China Extras

Our trip to China is a wrap. There were a number of random things that didn’t really fit into another post, so I’m putting them here. Some because they are entertaining and others, because I don't want to forget any of the details. 

  • A source of much hilarity for us and much stress for our girls were the squatty potties. Many countries have some version them, although I’d have to say that they make more sense to me in a less industrialized area. However, they seem to be the toilet of choice in China, especially in the smaller cities and more traditional settings. These were not the hole in the ground like you would find in other countries, but rather an actual flushing toilet nestled level with the floor. An added bonus is that you needed to bring your own toilet paper. The first time Emmy met up with a squatty potty, it drove her to tears. Then in her words, “Her pee was on the time change,” and she simply refused to go during the day. Bailey insisted that her “kneekle” on her amputated leg does not bend far enough, so she tried to avoid them as well. It was inevitable that at some point  they would have to use one…and now Emmy is traumatized for life. She has been beaten by a toilet. 

  • The driving is insane. There are about 2,000,000 scooters on the road and an equal number of bikes. There don’t seem to be any rules. It is completely normal to see an elderly lady riding her bike through the middle of an intersection or a mom with a baby on a scooter weaving in and out of traffic. Pedestrians beware. You do not have the right of way and they will hit you. It is madness. 

Lady almost being hit by a van. 

  • I ate these potato chips one day. I’m not proud, but I was desperate and there was no other choice. They were steak-flavored. They did not taste good, but the smell was even worse. (Luke informed me that he also saw roasted squid-flavored chips.)

  • In a restaurant, the waiters only come to you if you call them. If you want service, you must constantly wave them to your table. Additionally, if you try to customize something on the menu when ordering, it sends them into complete confusion and panic. Something as simple as a cheeseburger with no cheese…it is too much to handle. 
  • All over China you see recycling trash cans. There are also the long-standing traditions of Feng Shui and Yin and Yang. The Chinese are very concerned with the aesthetics of things. If there is a round building, they put a square one next to it. On a cold day, they drink warm water. The architecture is quite beautiful. And yet, almost every town has smoke stacks billowing pollution. There is horrible smog. This picture below was from Lexi's home town of Datong, which was filled with these. And most people in China smoke, which also seems contradictory. It feels a bit hypocritical and it was fairly obvious that the China the government wants you to see and the real China are two very different things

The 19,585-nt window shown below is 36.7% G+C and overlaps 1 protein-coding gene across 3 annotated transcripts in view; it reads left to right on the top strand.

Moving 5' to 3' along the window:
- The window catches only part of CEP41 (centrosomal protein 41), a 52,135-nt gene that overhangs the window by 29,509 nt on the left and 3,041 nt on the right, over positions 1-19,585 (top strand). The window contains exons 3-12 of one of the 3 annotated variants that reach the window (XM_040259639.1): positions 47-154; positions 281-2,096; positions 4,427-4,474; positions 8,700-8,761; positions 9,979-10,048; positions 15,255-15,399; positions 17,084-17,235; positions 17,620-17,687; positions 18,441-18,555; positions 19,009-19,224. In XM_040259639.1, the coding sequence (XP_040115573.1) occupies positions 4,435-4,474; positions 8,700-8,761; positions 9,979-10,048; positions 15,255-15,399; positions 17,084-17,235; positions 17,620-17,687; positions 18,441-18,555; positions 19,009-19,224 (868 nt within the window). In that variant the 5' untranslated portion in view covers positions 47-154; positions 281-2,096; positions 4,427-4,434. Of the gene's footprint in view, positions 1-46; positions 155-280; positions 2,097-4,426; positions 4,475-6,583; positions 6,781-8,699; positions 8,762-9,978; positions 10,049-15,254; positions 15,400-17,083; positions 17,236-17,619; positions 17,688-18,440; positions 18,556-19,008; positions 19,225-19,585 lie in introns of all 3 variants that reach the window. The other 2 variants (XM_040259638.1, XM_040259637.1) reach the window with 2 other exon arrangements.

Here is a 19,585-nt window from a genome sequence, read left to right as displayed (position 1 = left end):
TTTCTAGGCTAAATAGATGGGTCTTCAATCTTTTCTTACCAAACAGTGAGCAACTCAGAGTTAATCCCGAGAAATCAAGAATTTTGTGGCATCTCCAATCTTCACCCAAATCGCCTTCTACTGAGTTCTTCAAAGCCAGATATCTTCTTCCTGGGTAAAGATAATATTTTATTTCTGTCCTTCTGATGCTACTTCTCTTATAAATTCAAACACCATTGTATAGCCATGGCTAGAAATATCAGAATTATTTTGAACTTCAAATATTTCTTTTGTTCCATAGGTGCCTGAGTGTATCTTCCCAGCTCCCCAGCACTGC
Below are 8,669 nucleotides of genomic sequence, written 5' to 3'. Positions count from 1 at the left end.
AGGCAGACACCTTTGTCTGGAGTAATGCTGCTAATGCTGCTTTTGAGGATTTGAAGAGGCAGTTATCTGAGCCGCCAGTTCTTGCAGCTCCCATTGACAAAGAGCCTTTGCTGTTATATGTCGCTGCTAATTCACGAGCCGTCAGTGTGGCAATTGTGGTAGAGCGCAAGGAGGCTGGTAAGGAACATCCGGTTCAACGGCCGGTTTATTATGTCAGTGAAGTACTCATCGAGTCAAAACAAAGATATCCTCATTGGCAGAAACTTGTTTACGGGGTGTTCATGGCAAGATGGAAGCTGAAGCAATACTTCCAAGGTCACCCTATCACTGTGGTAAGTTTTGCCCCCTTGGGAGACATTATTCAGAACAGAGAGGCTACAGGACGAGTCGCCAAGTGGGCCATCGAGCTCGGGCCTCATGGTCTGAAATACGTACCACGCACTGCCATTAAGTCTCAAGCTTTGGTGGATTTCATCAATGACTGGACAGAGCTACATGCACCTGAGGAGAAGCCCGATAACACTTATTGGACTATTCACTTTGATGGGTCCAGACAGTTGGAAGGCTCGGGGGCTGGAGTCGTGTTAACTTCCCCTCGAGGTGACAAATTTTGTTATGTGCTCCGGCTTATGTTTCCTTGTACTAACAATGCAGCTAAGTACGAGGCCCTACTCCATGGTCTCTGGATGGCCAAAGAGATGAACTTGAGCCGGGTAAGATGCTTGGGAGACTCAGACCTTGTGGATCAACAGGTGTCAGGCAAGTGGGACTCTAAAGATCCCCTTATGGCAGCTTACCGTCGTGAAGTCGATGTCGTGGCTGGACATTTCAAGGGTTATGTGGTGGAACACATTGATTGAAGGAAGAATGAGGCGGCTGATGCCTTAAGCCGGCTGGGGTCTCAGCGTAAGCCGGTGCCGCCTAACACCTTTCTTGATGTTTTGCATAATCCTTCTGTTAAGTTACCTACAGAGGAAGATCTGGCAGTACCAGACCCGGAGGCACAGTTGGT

• Elevators - The doors close extremely fast. If you don't hop on in about four seconds, you miss it. 

  • We came across some unusual and different things in our hotels. One was a window into the bathroom. The curtain was completely sheer and served no purpose. (You could see all the business that was happening.) 

  • Another was a mirror in the shower. (Um...no thank you.)

  • These were the double beds that the kids shared. Super cozy. 

  • Children don’t ride in car seats in China, they typically just sit in someone’s lap. We actually drove by a car with a car seat. But the passenger sitting next to it was holding the baby in their lap and the car seat was empty. So Lexi has never been in a car seat, but upon arriving home will have to spend her life in one. That should be a fun adjustment. Said this mom, never. 

  • Because of both the language barrier and inability to custom order at restaurants, Luke and Emmy existed (due to their anaphylactic food allergies) on these camping meals and various snacks. They packed a thermos in the morning and then always had something with them to eat. It worked pretty well, although by the end they were very tired of camping meals. We did have food allergy cards written in Mandarin, but many times we felt like we couldn't fully trust what they were telling us because they don't have to deal with food allergies in China. 

  • There are several Wal-Marts in Guangzhou. They are very similar to Wal-Mart at home. Except, you can buy live turtles and other sea life…to take home for dinner. 

  • All of the hotels had a breakfast buffet. There was quite a large selection of both Chinese food as well as choices from other countries. Most days it was our largest meal because we weren't certain when or what we would eat again. My breakfast usually consisted of bacon, a hard-boiled egg, steamed cabbage and rice noodles. There were a lot of fresh produce options as well, but we stayed away from those in an effort to avoid any chance of tummy yuckiness. 

  • Everywhere we went, we were like celebrities or a freak show...depending on how you choose to look at it. There were so many people staring and taking pictures of the kids. We had to keep reminding ourselves it was a cultural thing. It was fun at first, but by the end of our time, the kids were tired of it and would hide behind Patrick. We had a lot of things the Chinese people found intriguing and different...a large family, two children with light hair and fair skin, and an African. On the last day, Bailey wore shorts and her prosthetic was visible, which drew some of the longest stares of all.

We loved our time in China and all of the new experiences it brought. We expected differences and we tried to be respectful and adaptable. But we are we are feeling very thankful to be home to what we know and what is familiar. 

God bless America. 

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